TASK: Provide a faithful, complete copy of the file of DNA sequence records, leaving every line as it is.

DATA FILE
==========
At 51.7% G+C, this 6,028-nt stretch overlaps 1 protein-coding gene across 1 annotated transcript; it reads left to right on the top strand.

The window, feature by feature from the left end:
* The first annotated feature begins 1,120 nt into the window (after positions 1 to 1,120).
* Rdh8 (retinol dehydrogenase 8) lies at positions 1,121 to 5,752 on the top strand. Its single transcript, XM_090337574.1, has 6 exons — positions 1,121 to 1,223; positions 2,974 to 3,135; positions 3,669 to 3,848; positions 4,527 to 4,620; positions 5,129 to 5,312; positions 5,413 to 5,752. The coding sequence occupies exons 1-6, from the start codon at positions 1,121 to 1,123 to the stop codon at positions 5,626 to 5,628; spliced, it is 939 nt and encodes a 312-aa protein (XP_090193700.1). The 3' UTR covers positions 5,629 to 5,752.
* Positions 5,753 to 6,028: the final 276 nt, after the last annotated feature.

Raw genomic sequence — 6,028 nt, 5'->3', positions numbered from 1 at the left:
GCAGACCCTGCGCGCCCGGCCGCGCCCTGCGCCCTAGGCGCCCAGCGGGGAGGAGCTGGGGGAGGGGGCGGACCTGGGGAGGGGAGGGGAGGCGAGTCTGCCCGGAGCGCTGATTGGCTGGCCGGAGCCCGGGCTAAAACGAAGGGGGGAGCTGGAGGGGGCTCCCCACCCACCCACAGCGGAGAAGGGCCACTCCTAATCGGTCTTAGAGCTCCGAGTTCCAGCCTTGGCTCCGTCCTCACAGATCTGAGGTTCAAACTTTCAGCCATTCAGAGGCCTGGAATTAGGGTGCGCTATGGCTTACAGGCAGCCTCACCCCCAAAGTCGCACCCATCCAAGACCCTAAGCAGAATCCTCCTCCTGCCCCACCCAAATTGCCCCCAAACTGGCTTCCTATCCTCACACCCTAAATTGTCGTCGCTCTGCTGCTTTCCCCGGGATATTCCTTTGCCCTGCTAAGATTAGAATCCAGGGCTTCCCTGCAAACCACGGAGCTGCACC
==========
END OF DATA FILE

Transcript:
At 51.7% G+C, this 6,028-nt stretch overlaps 1 protein-coding gene across 1 annotated transcript; it reads left to right on the top strand.

The window, feature by feature from the left end:
* The first annotated feature begins 1,120 nt into the window (after positions 1 to 1,120).
* Rdh8 (retinol dehydrogenase 8) lies at positions 1,121 to 5,752 on the top strand. Its single transcript, XM_090337574.1, has 6 exons — positions 1,121 to 1,223; positions 2,974 to 3,135; positions 3,669 to 3,848; positions 4,527 to 4,620; positions 5,129 to 5,312; positions 5,413 to 5,752. The coding sequence occupies exons 1-6, from the start codon at positions 1,121 to 1,123 to the stop codon at positions 5,626 to 5,628; spliced, it is 939 nt and encodes a 312-aa protein (XP_090193700.1). The 3' UTR covers positions 5,629 to 5,752.
* Positions 5,753 to 6,028: the final 276 nt, after the last annotated feature.

Raw genomic sequence — 6,028 nt, 5'->3', positions numbered from 1 at the left:
GCAGACCCTGCGCGCCCGGCCGCGCCCTGCGCCCTAGGCGCCCAGCGGGGAGGAGCTGGGGGAGGGGGCGGACCTGGGGAGGGGAGGGGAGGCGAGTCTGCCCGGAGCGCTGATTGGCTGGCCGGAGCCCGGGCTAAAACGAAGGGGGGAGCTGGAGGGGGCTCCCCACCCACCCACAGCGGAGAAGGGCCACTCCTAATCGGTCTTAGAGCTCCGAGTTCCAGCCTTGGCTCCGTCCTCACAGATCTGAGGTTCAAACTTTCAGCCATTCAGAGGCCTGGAATTAGGGTGCGCTATGGCTTACAGGCAGCCTCACCCCCAAAGTCGCACCCATCCAAGACCCTAAGCAGAATCCTCCTCCTGCCCCACCCAAATTGCCCCCAAACTGGCTTCCTATCCTCACACCCTAAATTGTCGTCGCTCTGCTGCTTTCCCCGGGATATTCCTTTGCCCTGCTAAGATTAGAATCCAGGGCTTCCCTGCAAACCACGGAGCTGCACC